HAGERTY: Throughout Kohm's family law class, she and the 50 or so students swing between Scripture and statutory law, biblical characters and the division of assets. The 500 students learning law at Regent, she says, have a different sort of mission.While that is all well and good, I was a bit confused by this
Ms. KOHM: Yeah, and actually that's part of our strategic plan, to educate, integrate and engage. So yeah, we're not just, you know, send them out there so they can pay their law school loans and have a nice life. No. They come here because they have a greater goal than that.
Mr. JEFFREY BRAUCH (Dean, Regent University Law School): We are a Christian law school, and essentially what that means is first we're a law school.Um, no. What you are first is a Christian law school. That is why you said it first. If you were simply a law school for Christians, you would have said that.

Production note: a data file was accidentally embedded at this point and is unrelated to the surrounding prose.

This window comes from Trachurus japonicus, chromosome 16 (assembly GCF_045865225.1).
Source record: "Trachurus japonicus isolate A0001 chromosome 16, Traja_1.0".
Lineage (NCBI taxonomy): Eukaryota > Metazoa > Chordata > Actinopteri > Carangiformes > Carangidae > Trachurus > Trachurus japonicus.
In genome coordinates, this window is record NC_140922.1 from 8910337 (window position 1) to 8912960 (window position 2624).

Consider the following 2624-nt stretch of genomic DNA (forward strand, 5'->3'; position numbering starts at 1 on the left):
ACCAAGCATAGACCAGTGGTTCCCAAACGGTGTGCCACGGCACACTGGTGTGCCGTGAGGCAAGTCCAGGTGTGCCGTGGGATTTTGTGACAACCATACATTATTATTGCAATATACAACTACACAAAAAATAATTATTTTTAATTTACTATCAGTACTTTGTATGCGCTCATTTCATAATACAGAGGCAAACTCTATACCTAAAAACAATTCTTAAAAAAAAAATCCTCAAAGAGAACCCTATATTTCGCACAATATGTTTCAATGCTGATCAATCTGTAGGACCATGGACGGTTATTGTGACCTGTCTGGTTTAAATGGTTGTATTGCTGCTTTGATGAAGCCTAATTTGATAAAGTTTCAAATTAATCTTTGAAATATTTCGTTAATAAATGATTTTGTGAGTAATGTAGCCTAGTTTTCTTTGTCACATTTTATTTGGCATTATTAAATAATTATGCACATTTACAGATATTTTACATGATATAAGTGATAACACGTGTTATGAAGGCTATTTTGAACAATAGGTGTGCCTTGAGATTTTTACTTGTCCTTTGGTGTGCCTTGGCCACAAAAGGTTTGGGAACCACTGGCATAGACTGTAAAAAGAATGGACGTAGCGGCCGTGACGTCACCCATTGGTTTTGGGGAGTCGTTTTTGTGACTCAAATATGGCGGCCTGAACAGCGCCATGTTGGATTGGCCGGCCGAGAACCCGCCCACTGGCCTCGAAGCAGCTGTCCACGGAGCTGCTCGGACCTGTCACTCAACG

So what is it? Are Regent and Liberty Law Schools merely law schools for Christians, or are they factories dedicated to turning out students who will further the right wing agenda?
Mr. MICHAEL BUTLER (Student): At heart, Regent really stands for the proposition that Christians need not be afraid to engage in the public debate. We need not be afraid to just, you know, spout biblical verses but also join those biblical verses to policy.I guess that answers that.
Mr. JAY SEKULOW (American Center for Law and Justice): Where it's successful is, you know, you start graduating 125 students per class that are faith-based, more conservative in their approach, and you're starting to put out 600 lawyers a year, men and women, into the field that become your eyes and ears, and all of a sudden, you build up a pretty big network.